• HEALING #3 – Sick man at Bethsaida (today’s Scripture): After this there was a Jewish festival, and Jesus went up to Jerusalem. In Jerusalem near the Sheep Gate in the north city wall is a pool with the Aramaic name Bethsaida. It had five covered porches, and a crowd of people who were sick, blind, lame, and paralyzed sat there. A certain man was there who had been sick for thirty-eight years. When Jesus saw him lying there, knowing that he had already been there a long time, he asked him, “Do you want to get well?” The sick man answered him, “Sir, I don’t have anyone who can put me in the water when it is stirred up. When I’m trying to get to it, someone else has gotten in ahead of me.” Jesus said to him, “Get up! Pick up your mat and walk.” Immediately the man was well, and he picked up his mat and walked. Now that day was the Sabbath.[3]
  • “One of these things is not like the other. One of these things just doesn’t belong. Can you tell which one is not like the other before I finish my song?” There are a lot of things about these threehealing stories that are different.
    • Differences
      • All come from different gospels
      • 3 different locations
      • Deal with both men and women, young and old
      • Jesus heals a wide variety of ailments, named and unnamed – even death!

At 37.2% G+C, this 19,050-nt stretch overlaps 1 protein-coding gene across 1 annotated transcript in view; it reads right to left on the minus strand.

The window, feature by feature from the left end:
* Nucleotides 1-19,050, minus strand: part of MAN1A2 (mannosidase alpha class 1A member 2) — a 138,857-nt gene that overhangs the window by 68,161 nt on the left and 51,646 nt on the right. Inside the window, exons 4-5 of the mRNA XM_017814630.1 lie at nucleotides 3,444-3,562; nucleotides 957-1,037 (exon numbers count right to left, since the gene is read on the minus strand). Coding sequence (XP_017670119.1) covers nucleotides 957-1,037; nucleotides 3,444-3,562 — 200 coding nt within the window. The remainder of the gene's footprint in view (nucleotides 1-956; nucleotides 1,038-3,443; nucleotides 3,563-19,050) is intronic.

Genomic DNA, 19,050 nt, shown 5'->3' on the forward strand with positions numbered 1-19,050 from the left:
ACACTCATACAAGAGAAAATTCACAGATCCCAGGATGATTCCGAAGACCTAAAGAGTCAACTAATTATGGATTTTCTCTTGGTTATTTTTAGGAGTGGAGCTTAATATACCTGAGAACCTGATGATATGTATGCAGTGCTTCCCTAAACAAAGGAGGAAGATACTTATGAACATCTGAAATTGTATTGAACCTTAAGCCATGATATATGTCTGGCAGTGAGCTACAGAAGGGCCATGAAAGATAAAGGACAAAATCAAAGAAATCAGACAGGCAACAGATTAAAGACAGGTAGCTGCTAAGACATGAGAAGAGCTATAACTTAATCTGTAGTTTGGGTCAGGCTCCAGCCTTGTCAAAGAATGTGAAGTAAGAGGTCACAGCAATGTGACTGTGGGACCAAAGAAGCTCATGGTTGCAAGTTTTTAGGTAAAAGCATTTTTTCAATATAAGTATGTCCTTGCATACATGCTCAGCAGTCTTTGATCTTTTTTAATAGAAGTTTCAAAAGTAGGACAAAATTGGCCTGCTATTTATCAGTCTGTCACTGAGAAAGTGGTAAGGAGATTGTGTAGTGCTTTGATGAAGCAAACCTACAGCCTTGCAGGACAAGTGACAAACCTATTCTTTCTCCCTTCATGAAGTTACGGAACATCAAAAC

• But there is something key that is different about one of these healing stories that we just read. Have you figured out which one? Have you figured out what it is? [PAUSE] Let me give you a hint: It’s all about who initiates the healing. The last one – our Gospel reading for this morning, the passage from John about the sick man at the pool at Bethsaida – is the only healing story in which no one first asks Jesus to be healed.
      • 31 total individual healing stories throughout the gospels – all the others involve someone else initiating the healing
        • Some people asking for healing on behalf of someone else
        • Some people approach Jesus themselves
  • But the man in today’s story was just sitting by the side of the healing pool when Jesus strolled right up to him and said, “Do you want to get well?” → a couple of really interesting things about this unique interaction